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Review Summary: Melmint: Trustless Stable Cryptocurrency

Published onApr 05, 2021
Review Summary: Melmint: Trustless Stable Cryptocurrency

Review Summary
Melmint: Trustless Stable Cryptocurrency. [PDF]
Yuhao Dong (University of Waterloo), Raouf Boutaba (University of Waterloo)
(‡ accepted for both conference and journal)

Paper summaries from the reviewers:
“This is a paper describing a Seigniorage Shares Style stablecoin called Mels. The stabilization is provided via a set of auctions.”

“The paper proposes an interesting approach to effectively implement demurrage in a cryptocurrency by presenting mechanisms to vary the supply of a coin over time, allowing it to contract as well as expand.”

“The paper presents a minting mechanism to create a trustless stable cryptocurrency using Themelio blockchain.”

Comments on the strength of the paper:
“I think this is an interesting idea, especially in the context of demurrage, which should perhaps be made more central to the proposal. Nobody really knows what would happen in practice over the long term, the experiments that were made in Germany/Austria during the depression were of relatively short duration, but appeared to be highly successful. A cryptocurrency is potentially a useful testbed from this perspective.”

“The paper provides a thorough evaluation of the proposed mechanism.”

“The author(s) employ advances economic modeling techniques, it's persuasive and the analysis seems extremely thorough.”

“The idea is well described, some simulations are presented of price relationships, although not in the context of any form of realistic economic simulation, especially with respect to behavioural choices.”

“Rather than attempt to justify in the context of fixed exchange rates/currency boards, where the economic theory is highly debatable, and the lesson from history is that failure over long periods of time is inevitable (Keynes comments on that notwithstanding), it would be better to simply present it as an attempt to implement demurrage.”

“[With] such a system, implementation details are very important. The paper needs a lot more auction theory citations, sadly much of this work has yet to make its way into the blockchain space, this is perhaps the best place to start.”

“The author seems to have confused blockchain front-running with traditional exchange front-running. This is a completely understandable and unfortunate misunderstanding making the citations [4, 17] invalid. I suggest reading this paper. Further, the blockchain level analysis doesn't properly take into account griefing.”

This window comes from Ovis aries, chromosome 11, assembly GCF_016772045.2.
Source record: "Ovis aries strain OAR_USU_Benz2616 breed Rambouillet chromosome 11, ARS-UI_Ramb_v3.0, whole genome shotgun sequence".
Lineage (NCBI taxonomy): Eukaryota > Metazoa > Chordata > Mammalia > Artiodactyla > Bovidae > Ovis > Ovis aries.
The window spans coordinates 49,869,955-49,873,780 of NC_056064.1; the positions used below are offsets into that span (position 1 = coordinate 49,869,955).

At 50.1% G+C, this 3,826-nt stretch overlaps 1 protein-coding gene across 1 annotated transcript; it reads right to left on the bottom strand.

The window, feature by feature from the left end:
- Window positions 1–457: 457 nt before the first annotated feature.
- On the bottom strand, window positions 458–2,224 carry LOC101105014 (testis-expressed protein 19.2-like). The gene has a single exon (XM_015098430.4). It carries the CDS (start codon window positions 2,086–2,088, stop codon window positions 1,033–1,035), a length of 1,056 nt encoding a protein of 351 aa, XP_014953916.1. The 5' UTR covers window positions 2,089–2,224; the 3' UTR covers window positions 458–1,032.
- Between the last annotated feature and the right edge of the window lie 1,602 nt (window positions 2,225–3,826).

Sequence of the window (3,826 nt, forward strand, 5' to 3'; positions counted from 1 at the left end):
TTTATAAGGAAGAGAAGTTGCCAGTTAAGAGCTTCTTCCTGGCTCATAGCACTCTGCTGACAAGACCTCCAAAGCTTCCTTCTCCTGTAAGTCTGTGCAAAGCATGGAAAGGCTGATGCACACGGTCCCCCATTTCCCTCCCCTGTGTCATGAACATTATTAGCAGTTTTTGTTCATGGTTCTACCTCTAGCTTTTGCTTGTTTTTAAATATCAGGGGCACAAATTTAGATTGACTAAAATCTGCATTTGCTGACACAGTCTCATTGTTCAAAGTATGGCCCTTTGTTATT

“The assumptions regarding cost of attack in the Mechanism-level attacks don't seem to be based on the actual costs associated with attacking such systems. Although these are references to blockchain level attacks, but they are an empirical upper bound on the cost of mechanism level attacks, generally speaking. This paper reviews a number of the attacks referenced above. Bearing this all in mind, the protective measures specified in the final paragraph on page 7 seem insufficient.”

“The game-theoretic analysis that is referenced in the Blockchain-level attacks section is the analysis I actually want to see, there is also probably a multiplicative effect from applying a mechanism-level attack with a blockchain-level attack that warrants such work. The analysis would require a working implementation and a robust simulation framework, these are not readily available to the public so I understand why such an analysis was omitted."

“The unique design quality of Melmint seems to be the use of DOSC sequential proof of work but this does not seem to show up in the evaluations?

“One way to significantly improve the paper would be to include the alternative mechanisms in the theoretical & simulation validation for comparison, and to connect those to the novel design qualities of Melmint.”

“The paper presents simulation results of some of the expected price behaviour, but does not model what might be the behavioural reaction to such a currency, which could be expected to be quite varied I suspect.”

“The paper mentions demurrage in passing, but does not actually reference ‘The Wörgl Experiment’.”